February 08, 2023

Welcome back to Sneak. Smart Brevity™ count: 494 words ... 2 minutes.

🎤 1 big thing: Hot mic warning

Illustration: Sarah Grillo/Axios

House Republicans have been warned to act as if the country is watching — and listening — at the State of the Union, Axios' Andrew Solender reports.

  • "There was just a reminder that there are boom microphones and some people's conversations will be picked up and that anything you're reading on your phone ... could be picked up by a zoom lens," House GOP campaign arm leader Rep. Richard Hudson told Axios.

Why it matters: There are plenty of recent experiences to give House Speaker Kevin McCarthy cause for concern.

  • Rep. Joe Wilson (R-S.C.) — who still serves in the House — shouted “You lie!” during then-President Obama’s speech to a joint session of Congress in 2009, prompting the Democratic-controlled House to formally reprimand him.
  • Reps. Marjorie Taylor Greene (R-Ga.) and Lauren Boebert (R-Colo.) heckled President Biden during his State of the Union last year, at one point trying to start a “Build the wall” chant as he spoke about immigration.
  • Some Democrats were disruptive during former President Trump’s State of the Union addresses — with many groaning and booing during his 2018 speech and three walking out in 2020.

McCarthy is promising civility: "We're members of Congress. We have a code of ethics of how we should portray ourselves, that's exactly what we'll do," he told CNN today.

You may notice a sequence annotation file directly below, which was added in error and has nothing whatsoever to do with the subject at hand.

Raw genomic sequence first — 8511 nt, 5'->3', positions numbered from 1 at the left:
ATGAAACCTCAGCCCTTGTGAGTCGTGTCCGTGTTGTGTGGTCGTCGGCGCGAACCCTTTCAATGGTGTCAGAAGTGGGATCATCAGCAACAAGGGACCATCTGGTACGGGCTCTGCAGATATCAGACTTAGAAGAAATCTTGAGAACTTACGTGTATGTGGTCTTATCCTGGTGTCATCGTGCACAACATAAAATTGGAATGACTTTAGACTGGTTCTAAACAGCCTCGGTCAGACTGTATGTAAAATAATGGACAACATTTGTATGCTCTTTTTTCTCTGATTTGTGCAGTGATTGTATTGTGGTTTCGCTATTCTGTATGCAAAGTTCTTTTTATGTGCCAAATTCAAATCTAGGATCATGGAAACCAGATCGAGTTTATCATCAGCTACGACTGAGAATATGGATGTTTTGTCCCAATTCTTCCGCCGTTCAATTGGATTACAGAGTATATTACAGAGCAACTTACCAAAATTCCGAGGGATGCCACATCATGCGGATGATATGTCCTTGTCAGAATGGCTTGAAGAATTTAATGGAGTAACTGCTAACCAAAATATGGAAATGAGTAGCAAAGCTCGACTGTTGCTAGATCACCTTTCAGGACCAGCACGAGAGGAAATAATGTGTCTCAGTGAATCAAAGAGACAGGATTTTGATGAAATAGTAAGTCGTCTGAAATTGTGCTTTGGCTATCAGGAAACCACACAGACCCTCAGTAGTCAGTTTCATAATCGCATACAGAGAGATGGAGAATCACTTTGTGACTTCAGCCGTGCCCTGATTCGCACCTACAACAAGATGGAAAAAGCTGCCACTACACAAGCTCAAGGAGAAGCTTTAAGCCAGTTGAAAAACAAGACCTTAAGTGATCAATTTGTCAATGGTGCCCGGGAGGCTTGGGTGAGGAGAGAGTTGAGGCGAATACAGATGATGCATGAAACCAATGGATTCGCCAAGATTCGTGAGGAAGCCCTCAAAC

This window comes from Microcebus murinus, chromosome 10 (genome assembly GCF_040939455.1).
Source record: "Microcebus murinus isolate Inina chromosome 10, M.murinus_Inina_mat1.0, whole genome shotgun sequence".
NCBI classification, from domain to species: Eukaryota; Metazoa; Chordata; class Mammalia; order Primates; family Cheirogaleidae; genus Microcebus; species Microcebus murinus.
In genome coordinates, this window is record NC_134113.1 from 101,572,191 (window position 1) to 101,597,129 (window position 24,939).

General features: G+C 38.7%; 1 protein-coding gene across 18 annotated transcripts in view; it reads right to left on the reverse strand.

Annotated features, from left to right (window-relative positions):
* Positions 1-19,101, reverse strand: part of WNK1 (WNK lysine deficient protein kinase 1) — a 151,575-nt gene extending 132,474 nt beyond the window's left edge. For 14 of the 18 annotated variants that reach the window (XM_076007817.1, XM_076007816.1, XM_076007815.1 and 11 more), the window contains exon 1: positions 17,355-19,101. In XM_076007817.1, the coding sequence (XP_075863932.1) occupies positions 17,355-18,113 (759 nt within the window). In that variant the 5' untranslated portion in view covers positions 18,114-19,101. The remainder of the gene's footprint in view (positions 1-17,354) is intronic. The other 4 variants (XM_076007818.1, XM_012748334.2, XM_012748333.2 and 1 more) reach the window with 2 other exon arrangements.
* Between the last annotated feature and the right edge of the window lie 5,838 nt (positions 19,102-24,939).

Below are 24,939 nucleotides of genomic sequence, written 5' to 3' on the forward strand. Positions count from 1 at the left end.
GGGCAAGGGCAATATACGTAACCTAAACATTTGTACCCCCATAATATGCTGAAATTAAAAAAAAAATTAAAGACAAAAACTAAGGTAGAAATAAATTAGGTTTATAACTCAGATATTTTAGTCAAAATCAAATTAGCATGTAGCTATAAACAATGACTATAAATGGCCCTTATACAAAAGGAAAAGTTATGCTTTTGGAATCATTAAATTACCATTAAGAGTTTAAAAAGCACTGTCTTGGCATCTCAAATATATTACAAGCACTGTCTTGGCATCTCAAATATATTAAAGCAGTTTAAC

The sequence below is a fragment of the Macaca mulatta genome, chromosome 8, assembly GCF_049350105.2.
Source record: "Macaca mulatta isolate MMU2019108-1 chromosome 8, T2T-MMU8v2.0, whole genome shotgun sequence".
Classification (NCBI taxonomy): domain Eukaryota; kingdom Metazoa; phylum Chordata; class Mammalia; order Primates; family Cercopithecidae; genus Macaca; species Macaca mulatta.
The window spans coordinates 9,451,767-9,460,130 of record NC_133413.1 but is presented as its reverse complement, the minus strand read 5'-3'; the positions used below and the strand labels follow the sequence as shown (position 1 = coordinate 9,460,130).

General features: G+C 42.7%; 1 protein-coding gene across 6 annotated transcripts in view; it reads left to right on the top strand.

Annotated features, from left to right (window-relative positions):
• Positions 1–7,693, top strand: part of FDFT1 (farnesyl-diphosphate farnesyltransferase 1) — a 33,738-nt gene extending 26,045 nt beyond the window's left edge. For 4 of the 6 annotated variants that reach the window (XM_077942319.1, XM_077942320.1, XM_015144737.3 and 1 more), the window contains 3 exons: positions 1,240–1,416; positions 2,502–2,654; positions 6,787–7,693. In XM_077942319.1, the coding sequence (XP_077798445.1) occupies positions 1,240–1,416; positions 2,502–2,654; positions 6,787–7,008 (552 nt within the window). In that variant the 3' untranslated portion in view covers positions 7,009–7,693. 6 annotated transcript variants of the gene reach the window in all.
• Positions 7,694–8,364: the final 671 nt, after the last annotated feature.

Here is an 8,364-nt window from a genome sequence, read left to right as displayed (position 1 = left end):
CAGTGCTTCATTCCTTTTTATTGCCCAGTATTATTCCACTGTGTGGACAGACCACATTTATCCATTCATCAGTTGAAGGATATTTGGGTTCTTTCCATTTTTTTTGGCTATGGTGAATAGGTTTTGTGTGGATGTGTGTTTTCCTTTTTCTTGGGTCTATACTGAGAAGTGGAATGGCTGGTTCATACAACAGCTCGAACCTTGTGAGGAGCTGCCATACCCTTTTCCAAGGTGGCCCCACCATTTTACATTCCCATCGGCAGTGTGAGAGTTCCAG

2. Bidenworld expectations

Security forces around the Capitol today. Photo: Celal Gunes/Anadolu Agency via Getty Images

The "unity plan" is back as part of this year's State of the Union, Axios' Hans Nichols reports.

Ahead of the speech, the White House told House Democrats and their staffers that Biden's address will draw a sharp contrast between how the two parties are approaching policymaking, lawmakers and aides tell Andrew Solender.

  • White House senior advisor Anita Dunn briefed lawmakers, while deputy comms director Kate Berner gave a staff-level Zoom briefing.
  • "He's going to brag about everything we've accomplished.... He's going to talk about the things that are still there," said Rep. Pramila Jayapal (D-Wash.), chair of the Progressive Caucus, summarizing Dunn's briefing.
  • Rep. David Cicilline (D-R.I.), a member of Democratic leadership, said Biden is also expected to make a "commitment to ... work in a bipartisan way."

Between the lines: Rather than address Republican investigations into his administration directly, Biden's speech will contrast the motives of Democrats and Republicans, then TV surrogates will hammer the message.

3. Musk's constituent service

Screenshot: Elon Musk/Twitter

Elon Musk freed Montana GOP Sen. Steve Daines from Twitter jail today, getting his account back online after it was suspended for the posting of a picture with a dead animal.

  • "This is being fixed," Musk tweeted.

Daines had posted a photo with his wife after a successful antelope hunt. The photo included animal blood.

  • Daines thanked Musk in a statement and said the initial ban was "disappointing given the fact that it is no different than photos Montanans share on social media every day."

📬 Thanks for reading. This newsletter was edited by Justin Green and copy edited by Brad Bonhall.